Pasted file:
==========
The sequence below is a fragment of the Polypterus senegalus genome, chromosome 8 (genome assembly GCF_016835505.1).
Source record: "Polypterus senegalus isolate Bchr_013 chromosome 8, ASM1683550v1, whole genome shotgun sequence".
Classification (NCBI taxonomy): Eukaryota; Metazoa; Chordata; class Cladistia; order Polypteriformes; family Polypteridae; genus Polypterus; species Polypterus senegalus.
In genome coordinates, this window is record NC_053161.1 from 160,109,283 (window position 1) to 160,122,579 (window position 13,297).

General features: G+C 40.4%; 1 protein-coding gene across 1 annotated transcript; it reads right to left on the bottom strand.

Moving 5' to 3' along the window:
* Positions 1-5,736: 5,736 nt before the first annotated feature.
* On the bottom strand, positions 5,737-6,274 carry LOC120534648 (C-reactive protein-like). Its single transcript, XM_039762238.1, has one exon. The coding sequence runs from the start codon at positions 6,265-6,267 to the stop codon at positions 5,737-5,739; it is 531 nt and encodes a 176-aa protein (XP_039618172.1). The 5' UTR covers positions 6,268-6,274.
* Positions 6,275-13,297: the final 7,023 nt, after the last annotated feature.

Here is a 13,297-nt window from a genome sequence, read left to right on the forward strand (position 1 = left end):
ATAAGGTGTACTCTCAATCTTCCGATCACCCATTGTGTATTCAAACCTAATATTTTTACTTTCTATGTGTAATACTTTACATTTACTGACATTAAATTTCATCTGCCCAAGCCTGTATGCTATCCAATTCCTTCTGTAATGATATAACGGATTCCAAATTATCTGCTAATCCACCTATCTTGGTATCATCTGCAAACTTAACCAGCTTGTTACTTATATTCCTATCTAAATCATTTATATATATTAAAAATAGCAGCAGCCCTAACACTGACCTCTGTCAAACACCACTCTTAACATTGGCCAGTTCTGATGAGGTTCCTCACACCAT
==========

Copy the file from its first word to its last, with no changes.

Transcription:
The sequence below is a fragment of the Polypterus senegalus genome, chromosome 8 (genome assembly GCF_016835505.1).
Source record: "Polypterus senegalus isolate Bchr_013 chromosome 8, ASM1683550v1, whole genome shotgun sequence".
Classification (NCBI taxonomy): Eukaryota; Metazoa; Chordata; class Cladistia; order Polypteriformes; family Polypteridae; genus Polypterus; species Polypterus senegalus.
In genome coordinates, this window is record NC_053161.1 from 160,109,283 (window position 1) to 160,122,579 (window position 13,297).

General features: G+C 40.4%; 1 protein-coding gene across 1 annotated transcript; it reads right to left on the bottom strand.

Moving 5' to 3' along the window:
* Positions 1-5,736: 5,736 nt before the first annotated feature.
* On the bottom strand, positions 5,737-6,274 carry LOC120534648 (C-reactive protein-like). Its single transcript, XM_039762238.1, has one exon. The coding sequence runs from the start codon at positions 6,265-6,267 to the stop codon at positions 5,737-5,739; it is 531 nt and encodes a 176-aa protein (XP_039618172.1). The 5' UTR covers positions 6,268-6,274.
* Positions 6,275-13,297: the final 7,023 nt, after the last annotated feature.

Here is a 13,297-nt window from a genome sequence, read left to right on the forward strand (position 1 = left end):
ATAAGGTGTACTCTCAATCTTCCGATCACCCATTGTGTATTCAAACCTAATATTTTTACTTTCTATGTGTAATACTTTACATTTACTGACATTAAATTTCATCTGCCCAAGCCTGTATGCTATCCAATTCCTTCTGTAATGATATAACGGATTCCAAATTATCTGCTAATCCACCTATCTTGGTATCATCTGCAAACTTAACCAGCTTGTTACTTATATTCCTATCTAAATCATTTATATATATTAAAAATAGCAGCAGCCCTAACACTGACCTCTGTCAAACACCACTCTTAACATTGGCCAGTTCTGATGAGGTTCCTCACACCAT